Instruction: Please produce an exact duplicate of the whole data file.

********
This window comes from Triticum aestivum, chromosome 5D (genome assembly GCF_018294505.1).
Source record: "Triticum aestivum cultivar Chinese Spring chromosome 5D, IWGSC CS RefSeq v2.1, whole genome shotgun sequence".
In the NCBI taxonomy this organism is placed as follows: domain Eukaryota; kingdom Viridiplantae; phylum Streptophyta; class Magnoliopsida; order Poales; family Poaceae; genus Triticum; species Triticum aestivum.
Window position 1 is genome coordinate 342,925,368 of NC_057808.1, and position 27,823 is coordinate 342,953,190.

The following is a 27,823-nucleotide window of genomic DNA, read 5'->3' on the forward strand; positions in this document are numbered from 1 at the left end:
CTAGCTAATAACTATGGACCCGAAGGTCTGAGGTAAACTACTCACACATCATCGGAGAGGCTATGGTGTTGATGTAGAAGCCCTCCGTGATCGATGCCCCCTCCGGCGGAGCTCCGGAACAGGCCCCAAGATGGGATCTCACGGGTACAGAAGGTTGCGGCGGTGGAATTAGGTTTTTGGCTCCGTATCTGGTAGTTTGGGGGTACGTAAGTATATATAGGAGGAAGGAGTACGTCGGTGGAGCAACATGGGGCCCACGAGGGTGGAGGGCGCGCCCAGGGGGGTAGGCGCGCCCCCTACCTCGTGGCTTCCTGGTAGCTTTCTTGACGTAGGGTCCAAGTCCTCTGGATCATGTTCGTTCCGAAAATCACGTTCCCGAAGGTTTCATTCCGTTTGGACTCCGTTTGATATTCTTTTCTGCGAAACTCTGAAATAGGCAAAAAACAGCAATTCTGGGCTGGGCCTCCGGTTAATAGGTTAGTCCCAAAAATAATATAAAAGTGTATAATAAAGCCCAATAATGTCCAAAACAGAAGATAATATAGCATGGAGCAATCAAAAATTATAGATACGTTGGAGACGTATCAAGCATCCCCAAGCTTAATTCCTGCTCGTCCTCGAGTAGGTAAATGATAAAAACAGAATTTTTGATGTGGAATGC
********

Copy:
This window comes from Triticum aestivum, chromosome 5D (genome assembly GCF_018294505.1).
Source record: "Triticum aestivum cultivar Chinese Spring chromosome 5D, IWGSC CS RefSeq v2.1, whole genome shotgun sequence".
In the NCBI taxonomy this organism is placed as follows: domain Eukaryota; kingdom Viridiplantae; phylum Streptophyta; class Magnoliopsida; order Poales; family Poaceae; genus Triticum; species Triticum aestivum.
Window position 1 is genome coordinate 342,925,368 of NC_057808.1, and position 27,823 is coordinate 342,953,190.

The following is a 27,823-nucleotide window of genomic DNA, read 5'->3' on the forward strand; positions in this document are numbered from 1 at the left end:
CTAGCTAATAACTATGGACCCGAAGGTCTGAGGTAAACTACTCACACATCATCGGAGAGGCTATGGTGTTGATGTAGAAGCCCTCCGTGATCGATGCCCCCTCCGGCGGAGCTCCGGAACAGGCCCCAAGATGGGATCTCACGGGTACAGAAGGTTGCGGCGGTGGAATTAGGTTTTTGGCTCCGTATCTGGTAGTTTGGGGGTACGTAAGTATATATAGGAGGAAGGAGTACGTCGGTGGAGCAACATGGGGCCCACGAGGGTGGAGGGCGCGCCCAGGGGGGTAGGCGCGCCCCCTACCTCGTGGCTTCCTGGTAGCTTTCTTGACGTAGGGTCCAAGTCCTCTGGATCATGTTCGTTCCGAAAATCACGTTCCCGAAGGTTTCATTCCGTTTGGACTCCGTTTGATATTCTTTTCTGCGAAACTCTGAAATAGGCAAAAAACAGCAATTCTGGGCTGGGCCTCCGGTTAATAGGTTAGTCCCAAAAATAATATAAAAGTGTATAATAAAGCCCAATAATGTCCAAAACAGAAGATAATATAGCATGGAGCAATCAAAAATTATAGATACGTTGGAGACGTATCAAGCATCCCCAAGCTTAATTCCTGCTCGTCCTCGAGTAGGTAAATGATAAAAACAGAATTTTTGATGTGGAATGC